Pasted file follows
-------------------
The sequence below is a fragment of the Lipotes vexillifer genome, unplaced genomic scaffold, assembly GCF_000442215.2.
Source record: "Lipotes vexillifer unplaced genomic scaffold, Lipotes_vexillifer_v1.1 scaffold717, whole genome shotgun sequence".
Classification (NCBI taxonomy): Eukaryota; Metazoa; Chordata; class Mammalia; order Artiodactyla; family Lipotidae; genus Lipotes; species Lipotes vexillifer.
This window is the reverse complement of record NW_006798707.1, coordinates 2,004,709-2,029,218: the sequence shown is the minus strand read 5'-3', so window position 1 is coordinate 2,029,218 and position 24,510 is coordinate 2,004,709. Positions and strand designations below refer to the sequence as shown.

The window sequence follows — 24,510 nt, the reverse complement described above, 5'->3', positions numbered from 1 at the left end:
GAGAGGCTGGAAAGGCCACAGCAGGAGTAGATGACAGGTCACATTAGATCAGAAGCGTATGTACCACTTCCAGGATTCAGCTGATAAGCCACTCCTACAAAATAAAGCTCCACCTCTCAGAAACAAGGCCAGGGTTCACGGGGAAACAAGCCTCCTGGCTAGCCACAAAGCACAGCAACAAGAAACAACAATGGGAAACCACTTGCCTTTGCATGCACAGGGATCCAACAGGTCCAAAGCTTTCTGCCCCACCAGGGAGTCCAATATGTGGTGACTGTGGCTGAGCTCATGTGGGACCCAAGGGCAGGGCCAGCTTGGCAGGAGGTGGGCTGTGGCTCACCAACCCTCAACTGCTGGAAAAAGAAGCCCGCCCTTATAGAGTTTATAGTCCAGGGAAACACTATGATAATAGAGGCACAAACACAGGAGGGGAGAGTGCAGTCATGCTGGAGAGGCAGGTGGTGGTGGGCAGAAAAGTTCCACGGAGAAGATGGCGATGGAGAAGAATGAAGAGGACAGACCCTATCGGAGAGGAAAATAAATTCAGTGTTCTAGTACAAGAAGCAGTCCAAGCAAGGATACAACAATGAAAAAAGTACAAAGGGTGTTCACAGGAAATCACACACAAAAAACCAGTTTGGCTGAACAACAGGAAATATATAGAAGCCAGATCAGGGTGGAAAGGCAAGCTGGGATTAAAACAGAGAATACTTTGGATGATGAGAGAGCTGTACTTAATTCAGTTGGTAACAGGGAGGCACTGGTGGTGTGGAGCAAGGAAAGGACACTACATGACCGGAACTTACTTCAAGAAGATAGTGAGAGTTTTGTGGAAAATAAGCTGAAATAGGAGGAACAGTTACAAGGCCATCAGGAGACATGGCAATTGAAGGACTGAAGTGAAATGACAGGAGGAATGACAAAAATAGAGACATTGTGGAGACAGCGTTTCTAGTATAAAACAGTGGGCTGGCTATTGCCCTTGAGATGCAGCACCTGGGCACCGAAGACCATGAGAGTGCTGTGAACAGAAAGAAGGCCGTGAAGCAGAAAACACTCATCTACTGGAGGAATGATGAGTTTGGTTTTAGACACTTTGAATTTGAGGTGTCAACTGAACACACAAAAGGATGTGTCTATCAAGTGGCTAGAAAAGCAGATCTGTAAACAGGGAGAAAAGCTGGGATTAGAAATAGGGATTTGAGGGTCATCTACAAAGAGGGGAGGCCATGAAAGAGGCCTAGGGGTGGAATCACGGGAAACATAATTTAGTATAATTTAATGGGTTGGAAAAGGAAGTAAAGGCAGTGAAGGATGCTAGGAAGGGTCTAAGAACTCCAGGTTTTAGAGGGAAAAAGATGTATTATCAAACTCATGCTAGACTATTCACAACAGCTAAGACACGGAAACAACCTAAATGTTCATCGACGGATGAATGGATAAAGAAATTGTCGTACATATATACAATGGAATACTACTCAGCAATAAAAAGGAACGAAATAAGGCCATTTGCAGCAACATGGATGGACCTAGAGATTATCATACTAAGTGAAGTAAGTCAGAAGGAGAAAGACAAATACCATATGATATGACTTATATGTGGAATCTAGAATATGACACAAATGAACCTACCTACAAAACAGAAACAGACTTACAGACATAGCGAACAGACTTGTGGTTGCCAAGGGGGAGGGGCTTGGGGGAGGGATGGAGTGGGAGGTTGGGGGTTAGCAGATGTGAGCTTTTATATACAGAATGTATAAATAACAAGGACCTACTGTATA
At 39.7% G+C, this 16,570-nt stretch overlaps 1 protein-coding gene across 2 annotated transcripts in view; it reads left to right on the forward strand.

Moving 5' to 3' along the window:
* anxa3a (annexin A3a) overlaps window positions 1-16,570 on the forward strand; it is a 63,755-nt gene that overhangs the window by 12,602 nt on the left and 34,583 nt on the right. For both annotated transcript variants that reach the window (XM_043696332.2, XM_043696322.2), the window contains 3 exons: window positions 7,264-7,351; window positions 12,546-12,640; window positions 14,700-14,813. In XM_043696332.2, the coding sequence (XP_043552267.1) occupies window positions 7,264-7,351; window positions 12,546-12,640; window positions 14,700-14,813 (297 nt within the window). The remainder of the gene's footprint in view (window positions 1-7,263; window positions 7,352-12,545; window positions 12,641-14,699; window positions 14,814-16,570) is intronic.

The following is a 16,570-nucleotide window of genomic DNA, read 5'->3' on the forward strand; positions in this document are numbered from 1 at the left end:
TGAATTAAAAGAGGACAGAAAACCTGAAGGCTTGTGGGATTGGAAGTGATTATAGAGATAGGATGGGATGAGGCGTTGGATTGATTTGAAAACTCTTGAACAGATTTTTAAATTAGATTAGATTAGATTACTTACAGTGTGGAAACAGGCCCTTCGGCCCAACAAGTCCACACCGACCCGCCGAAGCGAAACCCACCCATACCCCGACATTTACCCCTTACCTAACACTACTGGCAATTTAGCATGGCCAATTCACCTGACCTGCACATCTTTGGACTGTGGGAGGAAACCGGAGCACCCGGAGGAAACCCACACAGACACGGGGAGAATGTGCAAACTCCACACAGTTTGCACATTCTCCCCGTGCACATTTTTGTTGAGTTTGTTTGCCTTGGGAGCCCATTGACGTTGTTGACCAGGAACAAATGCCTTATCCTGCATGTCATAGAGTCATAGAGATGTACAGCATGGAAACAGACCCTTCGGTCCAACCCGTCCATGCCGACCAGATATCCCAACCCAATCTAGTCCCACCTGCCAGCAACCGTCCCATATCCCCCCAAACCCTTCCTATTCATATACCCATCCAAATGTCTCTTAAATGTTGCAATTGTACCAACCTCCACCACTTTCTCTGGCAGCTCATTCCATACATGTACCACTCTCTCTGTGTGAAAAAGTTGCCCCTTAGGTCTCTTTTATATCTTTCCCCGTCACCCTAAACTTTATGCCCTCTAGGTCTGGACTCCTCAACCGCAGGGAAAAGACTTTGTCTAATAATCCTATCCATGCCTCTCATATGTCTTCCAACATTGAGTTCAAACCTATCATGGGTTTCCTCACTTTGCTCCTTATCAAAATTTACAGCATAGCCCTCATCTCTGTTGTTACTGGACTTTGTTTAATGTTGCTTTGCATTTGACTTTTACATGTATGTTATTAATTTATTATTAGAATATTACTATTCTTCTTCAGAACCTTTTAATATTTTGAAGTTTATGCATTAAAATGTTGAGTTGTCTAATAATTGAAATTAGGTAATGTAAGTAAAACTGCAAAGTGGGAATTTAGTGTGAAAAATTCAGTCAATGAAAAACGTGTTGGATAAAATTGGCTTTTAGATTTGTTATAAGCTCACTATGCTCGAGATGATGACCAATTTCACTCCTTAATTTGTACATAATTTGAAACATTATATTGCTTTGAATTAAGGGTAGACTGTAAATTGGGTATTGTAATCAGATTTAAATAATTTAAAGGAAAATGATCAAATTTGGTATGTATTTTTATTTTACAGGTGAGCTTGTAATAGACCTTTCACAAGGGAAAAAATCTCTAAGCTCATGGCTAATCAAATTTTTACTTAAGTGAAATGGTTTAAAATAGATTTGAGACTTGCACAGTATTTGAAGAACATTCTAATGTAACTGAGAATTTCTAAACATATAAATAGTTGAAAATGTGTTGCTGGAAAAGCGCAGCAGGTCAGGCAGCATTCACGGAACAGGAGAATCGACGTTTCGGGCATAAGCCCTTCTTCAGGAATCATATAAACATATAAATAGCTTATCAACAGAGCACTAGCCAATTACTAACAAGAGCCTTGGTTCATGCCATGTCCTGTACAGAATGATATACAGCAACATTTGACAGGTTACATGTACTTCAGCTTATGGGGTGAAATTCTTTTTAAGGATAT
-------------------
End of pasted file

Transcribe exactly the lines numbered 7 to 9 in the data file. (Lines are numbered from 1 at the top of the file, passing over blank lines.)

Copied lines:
At 39.7% G+C, this 16,570-nt stretch overlaps 1 protein-coding gene across 2 annotated transcripts in view; it reads left to right on the forward strand.

Moving 5' to 3' along the window:
* anxa3a (annexin A3a) overlaps window positions 1-16,570 on the forward strand; it is a 63,755-nt gene that overhangs the window by 12,602 nt on the left and 34,583 nt on the right. For both annotated transcript variants that reach the window (XM_043696332.2, XM_043696322.2), the window contains 3 exons: window positions 7,264-7,351; window positions 12,546-12,640; window positions 14,700-14,813. In XM_043696332.2, the coding sequence (XP_043552267.1) occupies window positions 7,264-7,351; window positions 12,546-12,640; window positions 14,700-14,813 (297 nt within the window). The remainder of the gene's footprint in view (window positions 1-7,263; window positions 7,352-12,545; window positions 12,641-14,699; window positions 14,814-16,570) is intronic.